It may seem silly to comparing things in this game to the previous two Parasite Eve games, given this game doesn’t even have Parasite Eve in the title and that according to the director, Hajime Tabata, it’s not meant to be a sequel. But even with that claim, when you take established characters and concepts and put them into another game, comparisons will be drawn to their previous incarnations. It’s inevitable. The metaphysical and spiritual elements feel out of place in a series with a heavy scientific bent. Aya is not the only returning character who might seem nigh unrecognizable in personality. Maeda is a particularly bad case. In the first game he was bumbling and socially awkward, but meant well and proved to be helpful in the end. In this game, he makes creepy comments to Aya about how she’s his main research subject and how much he wants to study her. Given that the game’s set in New York like it was in the first game, the lack of any sort of mention of Daniel Dollis or his son is odd. Considering how the returning characters are treated, though, that might be for the best.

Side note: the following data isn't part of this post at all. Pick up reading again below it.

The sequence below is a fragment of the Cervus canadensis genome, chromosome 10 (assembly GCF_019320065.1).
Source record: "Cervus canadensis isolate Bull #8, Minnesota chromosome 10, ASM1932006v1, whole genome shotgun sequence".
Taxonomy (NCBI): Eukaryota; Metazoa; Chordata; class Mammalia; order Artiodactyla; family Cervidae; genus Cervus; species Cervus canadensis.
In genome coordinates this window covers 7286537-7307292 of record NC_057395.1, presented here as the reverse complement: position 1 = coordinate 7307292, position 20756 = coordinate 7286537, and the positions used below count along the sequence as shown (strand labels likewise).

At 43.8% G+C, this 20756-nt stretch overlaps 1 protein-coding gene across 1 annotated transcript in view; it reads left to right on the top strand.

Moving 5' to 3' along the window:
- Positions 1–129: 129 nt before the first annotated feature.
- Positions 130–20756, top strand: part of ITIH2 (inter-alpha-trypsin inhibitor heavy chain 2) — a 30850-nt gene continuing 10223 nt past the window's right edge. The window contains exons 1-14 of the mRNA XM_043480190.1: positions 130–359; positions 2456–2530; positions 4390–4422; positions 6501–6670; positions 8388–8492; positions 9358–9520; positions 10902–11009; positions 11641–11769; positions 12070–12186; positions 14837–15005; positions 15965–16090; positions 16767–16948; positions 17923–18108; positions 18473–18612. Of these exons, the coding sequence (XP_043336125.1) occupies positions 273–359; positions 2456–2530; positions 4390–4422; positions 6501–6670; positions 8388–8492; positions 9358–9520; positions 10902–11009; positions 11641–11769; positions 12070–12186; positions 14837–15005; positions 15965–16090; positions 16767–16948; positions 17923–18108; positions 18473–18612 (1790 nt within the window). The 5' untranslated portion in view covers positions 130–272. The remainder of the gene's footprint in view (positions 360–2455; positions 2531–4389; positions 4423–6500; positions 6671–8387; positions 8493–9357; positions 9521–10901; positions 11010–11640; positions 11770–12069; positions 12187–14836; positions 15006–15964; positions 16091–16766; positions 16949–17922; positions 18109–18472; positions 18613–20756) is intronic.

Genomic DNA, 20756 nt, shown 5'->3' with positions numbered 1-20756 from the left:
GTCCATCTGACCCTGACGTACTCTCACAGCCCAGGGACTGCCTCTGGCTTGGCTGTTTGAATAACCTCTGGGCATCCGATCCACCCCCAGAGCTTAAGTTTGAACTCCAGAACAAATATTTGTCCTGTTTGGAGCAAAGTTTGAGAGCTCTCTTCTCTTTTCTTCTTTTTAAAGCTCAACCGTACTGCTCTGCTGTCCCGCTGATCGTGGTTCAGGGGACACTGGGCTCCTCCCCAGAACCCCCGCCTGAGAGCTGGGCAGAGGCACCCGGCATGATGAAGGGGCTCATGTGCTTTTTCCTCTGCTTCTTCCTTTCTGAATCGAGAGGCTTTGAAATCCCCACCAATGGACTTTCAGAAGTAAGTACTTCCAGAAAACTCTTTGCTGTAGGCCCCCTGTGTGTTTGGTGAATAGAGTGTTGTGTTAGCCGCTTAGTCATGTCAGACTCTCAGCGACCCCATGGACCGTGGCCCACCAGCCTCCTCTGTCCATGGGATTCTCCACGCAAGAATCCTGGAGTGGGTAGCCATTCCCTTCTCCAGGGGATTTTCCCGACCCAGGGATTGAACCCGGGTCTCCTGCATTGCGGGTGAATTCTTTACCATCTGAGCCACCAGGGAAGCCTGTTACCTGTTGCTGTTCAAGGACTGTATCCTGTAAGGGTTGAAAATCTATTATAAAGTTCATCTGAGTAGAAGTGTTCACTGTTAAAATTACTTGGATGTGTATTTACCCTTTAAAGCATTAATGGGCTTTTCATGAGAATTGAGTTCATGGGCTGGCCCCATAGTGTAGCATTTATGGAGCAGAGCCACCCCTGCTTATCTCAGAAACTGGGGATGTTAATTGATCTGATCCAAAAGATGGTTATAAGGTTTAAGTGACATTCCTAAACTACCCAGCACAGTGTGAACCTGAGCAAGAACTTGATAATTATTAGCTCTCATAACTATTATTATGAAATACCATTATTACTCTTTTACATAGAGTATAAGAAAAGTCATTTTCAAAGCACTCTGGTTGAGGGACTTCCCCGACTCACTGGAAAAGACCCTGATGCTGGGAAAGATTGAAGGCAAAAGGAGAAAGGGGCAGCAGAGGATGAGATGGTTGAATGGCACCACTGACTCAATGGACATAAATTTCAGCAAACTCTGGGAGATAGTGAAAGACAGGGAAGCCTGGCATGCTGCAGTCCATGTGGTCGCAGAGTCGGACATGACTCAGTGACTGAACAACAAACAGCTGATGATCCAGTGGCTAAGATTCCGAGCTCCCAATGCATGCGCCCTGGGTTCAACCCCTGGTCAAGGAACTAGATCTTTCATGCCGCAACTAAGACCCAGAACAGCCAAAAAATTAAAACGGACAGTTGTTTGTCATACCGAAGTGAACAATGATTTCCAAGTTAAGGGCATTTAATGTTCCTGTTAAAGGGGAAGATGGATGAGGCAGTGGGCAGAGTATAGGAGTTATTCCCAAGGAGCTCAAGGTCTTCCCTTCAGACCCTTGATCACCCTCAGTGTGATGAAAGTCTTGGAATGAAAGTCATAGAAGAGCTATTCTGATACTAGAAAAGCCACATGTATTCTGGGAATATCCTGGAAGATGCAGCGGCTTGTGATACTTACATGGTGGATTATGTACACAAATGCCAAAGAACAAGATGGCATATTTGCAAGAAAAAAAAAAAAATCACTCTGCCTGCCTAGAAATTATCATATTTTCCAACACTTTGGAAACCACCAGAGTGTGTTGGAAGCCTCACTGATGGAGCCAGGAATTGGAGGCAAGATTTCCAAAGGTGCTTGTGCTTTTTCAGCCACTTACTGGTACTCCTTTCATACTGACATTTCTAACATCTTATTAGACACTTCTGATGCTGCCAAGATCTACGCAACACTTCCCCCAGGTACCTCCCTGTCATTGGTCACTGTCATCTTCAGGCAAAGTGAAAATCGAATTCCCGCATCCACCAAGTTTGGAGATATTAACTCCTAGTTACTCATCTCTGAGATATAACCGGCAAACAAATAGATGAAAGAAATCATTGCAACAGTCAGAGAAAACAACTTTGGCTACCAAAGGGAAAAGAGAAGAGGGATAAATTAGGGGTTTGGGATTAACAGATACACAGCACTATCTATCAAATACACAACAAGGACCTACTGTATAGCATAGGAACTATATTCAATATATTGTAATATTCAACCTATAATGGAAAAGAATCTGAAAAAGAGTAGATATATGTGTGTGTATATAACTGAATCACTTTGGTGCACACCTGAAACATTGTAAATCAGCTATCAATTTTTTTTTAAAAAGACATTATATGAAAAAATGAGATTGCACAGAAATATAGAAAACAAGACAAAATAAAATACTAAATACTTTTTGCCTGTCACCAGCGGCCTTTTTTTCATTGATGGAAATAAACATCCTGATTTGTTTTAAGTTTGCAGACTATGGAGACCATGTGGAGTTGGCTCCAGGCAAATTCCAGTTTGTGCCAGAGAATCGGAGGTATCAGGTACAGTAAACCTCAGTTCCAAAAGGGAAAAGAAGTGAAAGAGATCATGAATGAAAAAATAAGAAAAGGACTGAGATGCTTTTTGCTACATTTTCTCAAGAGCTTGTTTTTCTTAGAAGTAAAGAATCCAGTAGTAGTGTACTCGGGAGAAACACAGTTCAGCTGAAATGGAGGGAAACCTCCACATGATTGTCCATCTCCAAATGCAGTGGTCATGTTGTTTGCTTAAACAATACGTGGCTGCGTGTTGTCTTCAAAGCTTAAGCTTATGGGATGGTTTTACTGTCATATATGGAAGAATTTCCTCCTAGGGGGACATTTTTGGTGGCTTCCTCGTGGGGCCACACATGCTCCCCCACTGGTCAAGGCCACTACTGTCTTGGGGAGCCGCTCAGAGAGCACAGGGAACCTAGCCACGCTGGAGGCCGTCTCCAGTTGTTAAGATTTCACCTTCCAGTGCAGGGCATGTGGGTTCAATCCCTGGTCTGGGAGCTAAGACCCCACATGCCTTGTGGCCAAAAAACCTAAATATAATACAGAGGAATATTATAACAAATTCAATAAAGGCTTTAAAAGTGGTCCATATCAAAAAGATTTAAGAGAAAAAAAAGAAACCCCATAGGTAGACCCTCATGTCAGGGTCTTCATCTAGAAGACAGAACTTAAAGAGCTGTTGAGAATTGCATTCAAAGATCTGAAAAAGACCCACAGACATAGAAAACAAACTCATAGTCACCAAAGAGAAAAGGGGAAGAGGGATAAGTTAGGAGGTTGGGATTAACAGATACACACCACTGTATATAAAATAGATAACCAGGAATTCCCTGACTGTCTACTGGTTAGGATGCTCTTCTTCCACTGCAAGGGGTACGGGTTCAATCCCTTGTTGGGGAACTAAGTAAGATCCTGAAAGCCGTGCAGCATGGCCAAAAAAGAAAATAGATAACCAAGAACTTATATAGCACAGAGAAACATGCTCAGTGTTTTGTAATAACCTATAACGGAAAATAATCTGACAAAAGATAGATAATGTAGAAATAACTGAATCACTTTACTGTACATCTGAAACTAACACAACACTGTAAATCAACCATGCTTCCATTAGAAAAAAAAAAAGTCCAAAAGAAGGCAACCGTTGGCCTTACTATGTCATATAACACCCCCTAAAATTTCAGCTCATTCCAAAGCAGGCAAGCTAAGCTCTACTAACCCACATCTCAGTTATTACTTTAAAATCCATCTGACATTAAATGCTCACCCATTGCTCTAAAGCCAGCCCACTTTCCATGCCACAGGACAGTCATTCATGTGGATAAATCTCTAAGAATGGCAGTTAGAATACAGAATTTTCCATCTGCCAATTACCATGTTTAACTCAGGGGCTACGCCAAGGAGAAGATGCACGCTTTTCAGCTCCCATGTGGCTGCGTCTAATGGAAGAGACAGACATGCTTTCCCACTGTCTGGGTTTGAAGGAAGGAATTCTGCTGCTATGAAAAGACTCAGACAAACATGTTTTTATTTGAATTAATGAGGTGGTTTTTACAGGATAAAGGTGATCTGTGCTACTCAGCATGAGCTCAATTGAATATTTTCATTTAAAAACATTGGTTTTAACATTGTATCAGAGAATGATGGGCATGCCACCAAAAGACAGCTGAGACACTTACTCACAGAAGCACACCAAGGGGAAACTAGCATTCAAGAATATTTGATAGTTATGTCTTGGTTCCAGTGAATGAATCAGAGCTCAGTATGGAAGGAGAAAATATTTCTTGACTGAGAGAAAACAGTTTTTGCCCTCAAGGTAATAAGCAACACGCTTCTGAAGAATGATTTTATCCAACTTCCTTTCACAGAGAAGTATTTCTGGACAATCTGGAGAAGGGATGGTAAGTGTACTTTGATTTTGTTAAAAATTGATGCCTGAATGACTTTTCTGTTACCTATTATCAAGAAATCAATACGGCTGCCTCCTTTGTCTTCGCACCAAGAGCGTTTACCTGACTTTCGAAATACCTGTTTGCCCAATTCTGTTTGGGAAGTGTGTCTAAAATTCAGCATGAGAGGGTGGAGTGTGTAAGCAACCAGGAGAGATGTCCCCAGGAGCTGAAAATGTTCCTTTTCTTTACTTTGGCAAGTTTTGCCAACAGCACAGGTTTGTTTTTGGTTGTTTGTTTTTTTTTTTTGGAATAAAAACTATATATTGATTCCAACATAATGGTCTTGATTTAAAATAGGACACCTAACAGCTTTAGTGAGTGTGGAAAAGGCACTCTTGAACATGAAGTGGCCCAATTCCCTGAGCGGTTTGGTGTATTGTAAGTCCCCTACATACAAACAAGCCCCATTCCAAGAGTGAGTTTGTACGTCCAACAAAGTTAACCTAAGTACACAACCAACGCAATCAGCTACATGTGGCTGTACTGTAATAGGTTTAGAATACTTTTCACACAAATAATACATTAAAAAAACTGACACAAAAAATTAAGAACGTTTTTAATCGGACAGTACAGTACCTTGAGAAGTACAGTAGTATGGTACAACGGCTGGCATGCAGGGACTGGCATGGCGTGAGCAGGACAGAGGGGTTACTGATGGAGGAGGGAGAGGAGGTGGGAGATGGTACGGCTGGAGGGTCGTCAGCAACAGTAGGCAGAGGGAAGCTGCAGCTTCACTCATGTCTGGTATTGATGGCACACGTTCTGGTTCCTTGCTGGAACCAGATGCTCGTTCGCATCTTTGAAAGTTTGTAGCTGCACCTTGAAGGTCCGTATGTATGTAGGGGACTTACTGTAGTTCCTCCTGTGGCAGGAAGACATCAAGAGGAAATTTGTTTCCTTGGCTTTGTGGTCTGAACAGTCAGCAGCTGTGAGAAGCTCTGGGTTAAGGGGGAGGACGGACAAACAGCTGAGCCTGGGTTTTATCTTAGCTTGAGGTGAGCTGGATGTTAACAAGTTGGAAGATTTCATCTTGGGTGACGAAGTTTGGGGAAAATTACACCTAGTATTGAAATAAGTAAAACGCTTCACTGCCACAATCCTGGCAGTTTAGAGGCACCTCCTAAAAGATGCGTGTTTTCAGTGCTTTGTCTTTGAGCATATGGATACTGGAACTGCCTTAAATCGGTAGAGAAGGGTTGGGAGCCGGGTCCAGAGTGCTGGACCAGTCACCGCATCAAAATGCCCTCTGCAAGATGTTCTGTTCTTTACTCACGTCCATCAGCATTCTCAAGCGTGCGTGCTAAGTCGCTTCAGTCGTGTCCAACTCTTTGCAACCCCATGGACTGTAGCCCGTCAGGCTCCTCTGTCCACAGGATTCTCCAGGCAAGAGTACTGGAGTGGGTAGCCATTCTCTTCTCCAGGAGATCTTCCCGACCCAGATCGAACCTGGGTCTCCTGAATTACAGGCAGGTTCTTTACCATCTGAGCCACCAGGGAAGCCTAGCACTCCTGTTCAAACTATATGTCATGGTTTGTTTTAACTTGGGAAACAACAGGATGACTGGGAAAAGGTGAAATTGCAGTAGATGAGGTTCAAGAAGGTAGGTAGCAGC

The progression of the plot could have been far better. They throw so much at you at once and don’t take the time to fill in all the holes left behind in its wake. A fast paced story isn’t intrinsically bad, but it is when it’s so fast that it leaves little time for actual development and to become attached to the new characters. The datalogs help somewhat in making sense of everything thrown at you plotwise. However, some things still are never explained or poorly expounded on, namely the event that precipitated everything in the first place. Yes, you can speculate, especially if you know the storyline for the previous two games, but no concrete explanation is given within the game itself. Key events that should have happened onscreen were simply shoved aside into the datalogs, such as why one character’s transformation was never shown while others undergoing a similar transformation were. One character who turns on you never reveals his motives and is killed off in an email. Datalogs and the like aren’t bad in and of themselves, and they can be good ways to provide background information and world building. But events integral to the progression of the ongoing plot should not be confined to them, and one should be able to understand the main parts of the plot by playing through the game.